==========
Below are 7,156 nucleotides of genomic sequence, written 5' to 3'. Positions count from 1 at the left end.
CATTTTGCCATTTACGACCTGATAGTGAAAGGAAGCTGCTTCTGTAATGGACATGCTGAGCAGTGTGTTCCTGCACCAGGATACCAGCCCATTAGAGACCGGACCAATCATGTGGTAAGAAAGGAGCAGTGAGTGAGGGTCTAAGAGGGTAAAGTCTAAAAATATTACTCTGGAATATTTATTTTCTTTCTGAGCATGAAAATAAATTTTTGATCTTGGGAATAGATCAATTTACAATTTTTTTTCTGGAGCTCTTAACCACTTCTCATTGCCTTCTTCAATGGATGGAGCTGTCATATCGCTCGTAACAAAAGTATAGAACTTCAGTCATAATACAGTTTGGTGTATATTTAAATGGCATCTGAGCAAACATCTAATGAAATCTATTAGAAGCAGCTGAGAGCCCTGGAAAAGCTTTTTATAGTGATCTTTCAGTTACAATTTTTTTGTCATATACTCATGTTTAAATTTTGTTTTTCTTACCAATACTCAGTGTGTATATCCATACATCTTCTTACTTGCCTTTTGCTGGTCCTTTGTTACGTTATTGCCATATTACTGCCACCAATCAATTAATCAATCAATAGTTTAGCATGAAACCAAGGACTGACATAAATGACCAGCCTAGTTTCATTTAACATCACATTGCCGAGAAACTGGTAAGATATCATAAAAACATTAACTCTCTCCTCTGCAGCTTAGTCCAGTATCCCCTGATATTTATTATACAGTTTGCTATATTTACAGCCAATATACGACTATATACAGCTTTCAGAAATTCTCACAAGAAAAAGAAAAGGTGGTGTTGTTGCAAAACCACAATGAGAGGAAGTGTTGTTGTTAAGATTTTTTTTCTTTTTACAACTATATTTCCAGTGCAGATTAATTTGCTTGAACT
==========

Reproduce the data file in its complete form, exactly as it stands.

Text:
Below are 7,156 nucleotides of genomic sequence, written 5' to 3'. Positions count from 1 at the left end.
CATTTTGCCATTTACGACCTGATAGTGAAAGGAAGCTGCTTCTGTAATGGACATGCTGAGCAGTGTGTTCCTGCACCAGGATACCAGCCCATTAGAGACCGGACCAATCATGTGGTAAGAAAGGAGCAGTGAGTGAGGGTCTAAGAGGGTAAAGTCTAAAAATATTACTCTGGAATATTTATTTTCTTTCTGAGCATGAAAATAAATTTTTGATCTTGGGAATAGATCAATTTACAATTTTTTTTCTGGAGCTCTTAACCACTTCTCATTGCCTTCTTCAATGGATGGAGCTGTCATATCGCTCGTAACAAAAGTATAGAACTTCAGTCATAATACAGTTTGGTGTATATTTAAATGGCATCTGAGCAAACATCTAATGAAATCTATTAGAAGCAGCTGAGAGCCCTGGAAAAGCTTTTTATAGTGATCTTTCAGTTACAATTTTTTTGTCATATACTCATGTTTAAATTTTGTTTTTCTTACCAATACTCAGTGTGTATATCCATACATCTTCTTACTTGCCTTTTGCTGGTCCTTTGTTACGTTATTGCCATATTACTGCCACCAATCAATTAATCAATCAATAGTTTAGCATGAAACCAAGGACTGACATAAATGACCAGCCTAGTTTCATTTAACATCACATTGCCGAGAAACTGGTAAGATATCATAAAAACATTAACTCTCTCCTCTGCAGCTTAGTCCAGTATCCCCTGATATTTATTATACAGTTTGCTATATTTACAGCCAATATACGACTATATACAGCTTTCAGAAATTCTCACAAGAAAAAGAAAAGGTGGTGTTGTTGCAAAACCACAATGAGAGGAAGTGTTGTTGTTAAGATTTTTTTTCTTTTTACAACTATATTTCCAGTGCAGATTAATTTGCTTGAACT